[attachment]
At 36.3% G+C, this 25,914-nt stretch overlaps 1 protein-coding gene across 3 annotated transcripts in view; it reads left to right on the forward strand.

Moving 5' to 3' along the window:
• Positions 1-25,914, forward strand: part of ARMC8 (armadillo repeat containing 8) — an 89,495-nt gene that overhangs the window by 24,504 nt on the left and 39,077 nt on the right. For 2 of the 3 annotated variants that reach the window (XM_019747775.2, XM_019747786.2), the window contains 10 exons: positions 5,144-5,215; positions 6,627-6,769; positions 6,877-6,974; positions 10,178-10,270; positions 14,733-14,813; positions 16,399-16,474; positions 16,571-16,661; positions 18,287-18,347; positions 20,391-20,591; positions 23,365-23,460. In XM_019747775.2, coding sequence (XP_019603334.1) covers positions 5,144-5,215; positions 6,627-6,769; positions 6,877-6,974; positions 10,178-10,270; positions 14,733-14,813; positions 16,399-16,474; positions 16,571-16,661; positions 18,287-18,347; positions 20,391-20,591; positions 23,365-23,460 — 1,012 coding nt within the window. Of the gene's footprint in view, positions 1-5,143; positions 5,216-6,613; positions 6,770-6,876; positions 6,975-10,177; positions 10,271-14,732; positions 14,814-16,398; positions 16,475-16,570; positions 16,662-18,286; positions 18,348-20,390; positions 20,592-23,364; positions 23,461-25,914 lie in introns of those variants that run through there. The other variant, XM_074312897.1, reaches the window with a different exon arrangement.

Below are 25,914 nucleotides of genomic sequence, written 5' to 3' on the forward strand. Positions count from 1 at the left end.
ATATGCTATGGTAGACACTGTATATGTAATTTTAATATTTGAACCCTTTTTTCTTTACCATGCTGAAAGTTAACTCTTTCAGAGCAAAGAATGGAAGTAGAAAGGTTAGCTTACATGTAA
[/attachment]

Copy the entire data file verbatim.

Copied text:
At 36.3% G+C, this 25,914-nt stretch overlaps 1 protein-coding gene across 3 annotated transcripts in view; it reads left to right on the forward strand.

Moving 5' to 3' along the window:
• Positions 1-25,914, forward strand: part of ARMC8 (armadillo repeat containing 8) — an 89,495-nt gene that overhangs the window by 24,504 nt on the left and 39,077 nt on the right. For 2 of the 3 annotated variants that reach the window (XM_019747775.2, XM_019747786.2), the window contains 10 exons: positions 5,144-5,215; positions 6,627-6,769; positions 6,877-6,974; positions 10,178-10,270; positions 14,733-14,813; positions 16,399-16,474; positions 16,571-16,661; positions 18,287-18,347; positions 20,391-20,591; positions 23,365-23,460. In XM_019747775.2, coding sequence (XP_019603334.1) covers positions 5,144-5,215; positions 6,627-6,769; positions 6,877-6,974; positions 10,178-10,270; positions 14,733-14,813; positions 16,399-16,474; positions 16,571-16,661; positions 18,287-18,347; positions 20,391-20,591; positions 23,365-23,460 — 1,012 coding nt within the window. Of the gene's footprint in view, positions 1-5,143; positions 5,216-6,613; positions 6,770-6,876; positions 6,975-10,177; positions 10,271-14,732; positions 14,814-16,398; positions 16,475-16,570; positions 16,662-18,286; positions 18,348-20,390; positions 20,592-23,364; positions 23,461-25,914 lie in introns of those variants that run through there. The other variant, XM_074312897.1, reaches the window with a different exon arrangement.

Below are 25,914 nucleotides of genomic sequence, written 5' to 3' on the forward strand. Positions count from 1 at the left end.
ATATGCTATGGTAGACACTGTATATGTAATTTTAATATTTGAACCCTTTTTTCTTTACCATGCTGAAAGTTAACTCTTTCAGAGCAAAGAATGGAAGTAGAAAGGTTAGCTTACATGTAA